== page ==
Kuwait: nationality-based discriminatory practices in salaries and bonuses of health sector workers

Kuwait: nationality-based discriminatory practices in salaries and bonuses of health sector workers

London - ImpACT International for Human Rights Policies has monitored nationality-based violations and discrimination in the salaries and bonuses of stateless health workers.

Complaints were reviewed by ImpACT from the stateless in Kuwait about not receiving the bonuses for frontline health workers, which expatriates and Kuwaiti nationals received, said the London-based think tank on Tuesday.

This is at a time when Kuwait is facing the Coronavirus pandemic, with the burden of tackling it lies on the shoulders of all health workers, including the stateless.

In a video on Twitter, Kuwaiti Ministry of Health employee Ahmed AlAnzi said he has not received his salary for the year since September 27, 2020, as well as not receiving any bonuses.  He stated that he has waited 12 months to receive his monthly salary of 200 Kuwaiti dinars per month that he needs to support his family and pay his rent. AlAnzi also said he had suffered a COVID-19 infection twice and had infected family members.

Early last August, a stateless employee set himself on fire in front of the Al-Sabah Governmental Hospital in protest at the conditions of employment he was suffering.

Many stateless employees complained about being denied the financial bonuses for their work in the pandemic, even though the bonuses were allocated to frontline workers and those affiliated with government bodies.

The bonuses are disbursed from an additional appropriation of 600 million Kuwaiti dinars, set with the approval of the Budgets and Financial Account Committee of the Cabinet in May 2021, where it set the mechanism(s) for obtaining the bonuses in its resolution No. 686 of 2020.

However, as the disbursement of bonuses began following the approval by the Civil Service Commission, it became apparent that they were only to be offered to government employees and not to contractors, which applies to the stateless employees as they do not have ID cards or other identification.  The Ministry of Health confirmed this saying that the stateless are not subject to the Civil Service Commission Law.  The Ministry confirmed that 1,056 stateless workers are frontline workers, including doctors, pharmacists, nurses and technicians.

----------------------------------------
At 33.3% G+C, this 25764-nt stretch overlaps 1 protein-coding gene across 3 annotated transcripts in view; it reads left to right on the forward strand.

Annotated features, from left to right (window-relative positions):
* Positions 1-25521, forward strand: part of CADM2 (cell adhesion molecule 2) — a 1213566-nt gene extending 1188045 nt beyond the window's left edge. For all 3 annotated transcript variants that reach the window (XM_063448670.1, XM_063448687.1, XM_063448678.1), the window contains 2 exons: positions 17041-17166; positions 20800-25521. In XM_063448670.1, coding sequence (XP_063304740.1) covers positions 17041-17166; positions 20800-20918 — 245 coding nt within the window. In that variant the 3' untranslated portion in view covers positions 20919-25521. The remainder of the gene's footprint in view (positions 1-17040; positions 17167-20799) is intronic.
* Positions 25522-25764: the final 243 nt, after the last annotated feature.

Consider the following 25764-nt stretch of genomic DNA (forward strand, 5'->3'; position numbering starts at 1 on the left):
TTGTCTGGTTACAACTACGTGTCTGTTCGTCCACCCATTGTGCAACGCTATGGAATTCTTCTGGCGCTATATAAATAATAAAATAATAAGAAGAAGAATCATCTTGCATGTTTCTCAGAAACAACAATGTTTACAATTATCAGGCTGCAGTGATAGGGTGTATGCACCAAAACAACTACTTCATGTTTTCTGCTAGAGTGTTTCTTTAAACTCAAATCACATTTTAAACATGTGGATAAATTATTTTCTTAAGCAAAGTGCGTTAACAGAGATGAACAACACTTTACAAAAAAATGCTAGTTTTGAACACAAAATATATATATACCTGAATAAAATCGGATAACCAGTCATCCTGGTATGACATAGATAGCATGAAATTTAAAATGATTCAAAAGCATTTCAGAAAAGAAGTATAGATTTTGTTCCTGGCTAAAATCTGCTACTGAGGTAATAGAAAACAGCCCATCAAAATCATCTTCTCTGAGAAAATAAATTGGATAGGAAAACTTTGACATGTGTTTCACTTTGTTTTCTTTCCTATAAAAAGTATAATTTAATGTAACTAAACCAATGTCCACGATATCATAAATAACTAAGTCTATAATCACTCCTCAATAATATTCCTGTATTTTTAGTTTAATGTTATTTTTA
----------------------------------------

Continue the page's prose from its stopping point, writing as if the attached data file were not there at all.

Cabinet Resolution No. 686 specified the entitlement to bonuses for employees in the government sector only, and does not include contract workers of any nationality, the Ministry added.  The Kuwaiti Government Communication Center later clarified that the bonuses would be paid to ‘all employees of government agencies who meet the conditions, regardless of the employee's nationality, whether Kuwaiti, non-Kuwaiti or illegal residents.”

The stateless, who number about 100,000 people and are seeking Kuwaiti citizenship, are still stuck in a legal impasse that goes back to the founding of the Kuwaiti state in 1961.

The Kuwaiti authorities issue “security cards” to stateless persons, but these cards are not considered official personal IDs, when the authorities have classified them as illegal residents.

As a result, this group is deprived of several basic rights in Kuwait, including health services and work, as being stateless people they will often attempt to bend the law to obtain these rights.

There is an urgent need to develop immediate solutions to this problem of non-disbursement of salaries and bonuses to health sector workers in Kuwait, regardless of their nationality and legal status. It is an urgent need, ImpACT said, stressing the necessity of granting all frontline workers their rights without discrimination.

The Kuwaiti authorities should fulfill their obligations towards international conventions and agreements, including the International Covenant on Economic, Social and Cultural Rights, Article (7), which states that every person has the right to enjoy just and satisfactory working conditions that guarantee, in particular, a fair wage, safe and healthy working conditions, and a decent living for workers and their families.

Kuwait is obligated under international agreements to protect workers, pay wages regularly, and take measures to extend unemployment benefits to workers who face losing their jobs, or underemployment, especially in times of crisis.


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